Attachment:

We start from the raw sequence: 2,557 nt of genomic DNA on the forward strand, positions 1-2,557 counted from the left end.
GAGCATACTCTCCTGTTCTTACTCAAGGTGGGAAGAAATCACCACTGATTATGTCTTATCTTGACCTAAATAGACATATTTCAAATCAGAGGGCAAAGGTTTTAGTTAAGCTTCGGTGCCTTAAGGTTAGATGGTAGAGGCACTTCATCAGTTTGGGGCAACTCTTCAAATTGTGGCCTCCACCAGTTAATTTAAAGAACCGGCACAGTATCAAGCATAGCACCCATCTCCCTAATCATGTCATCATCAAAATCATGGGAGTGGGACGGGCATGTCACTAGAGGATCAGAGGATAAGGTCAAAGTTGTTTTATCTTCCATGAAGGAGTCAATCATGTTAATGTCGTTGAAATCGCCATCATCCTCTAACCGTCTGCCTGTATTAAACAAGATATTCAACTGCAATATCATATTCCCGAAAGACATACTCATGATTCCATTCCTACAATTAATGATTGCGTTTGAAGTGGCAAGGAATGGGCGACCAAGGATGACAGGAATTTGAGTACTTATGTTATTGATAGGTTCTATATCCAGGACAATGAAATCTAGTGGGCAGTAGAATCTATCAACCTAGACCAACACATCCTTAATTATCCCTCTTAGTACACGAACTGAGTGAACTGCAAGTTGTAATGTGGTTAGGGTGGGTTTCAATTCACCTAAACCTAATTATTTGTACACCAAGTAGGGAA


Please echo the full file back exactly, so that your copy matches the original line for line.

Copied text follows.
We start from the raw sequence: 2,557 nt of genomic DNA on the forward strand, positions 1-2,557 counted from the left end.
GAGCATACTCTCCTGTTCTTACTCAAGGTGGGAAGAAATCACCACTGATTATGTCTTATCTTGACCTAAATAGACATATTTCAAATCAGAGGGCAAAGGTTTTAGTTAAGCTTCGGTGCCTTAAGGTTAGATGGTAGAGGCACTTCATCAGTTTGGGGCAACTCTTCAAATTGTGGCCTCCACCAGTTAATTTAAAGAACCGGCACAGTATCAAGCATAGCACCCATCTCCCTAATCATGTCATCATCAAAATCATGGGAGTGGGACGGGCATGTCACTAGAGGATCAGAGGATAAGGTCAAAGTTGTTTTATCTTCCATGAAGGAGTCAATCATGTTAATGTCGTTGAAATCGCCATCATCCTCTAACCGTCTGCCTGTATTAAACAAGATATTCAACTGCAATATCATATTCCCGAAAGACATACTCATGATTCCATTCCTACAATTAATGATTGCGTTTGAAGTGGCAAGGAATGGGCGACCAAGGATGACAGGAATTTGAGTACTTATGTTATTGATAGGTTCTATATCCAGGACAATGAAATCTAGTGGGCAGTAGAATCTATCAACCTAGACCAACACATCCTTAATTATCCCTCTTAGTACACGAACTGAGTGAACTGCAAGTTGTAATGTGGTTAGGGTGGGTTTCAATTCACCTAAACCTAATTATTTGTACACCAAGTAGGGAA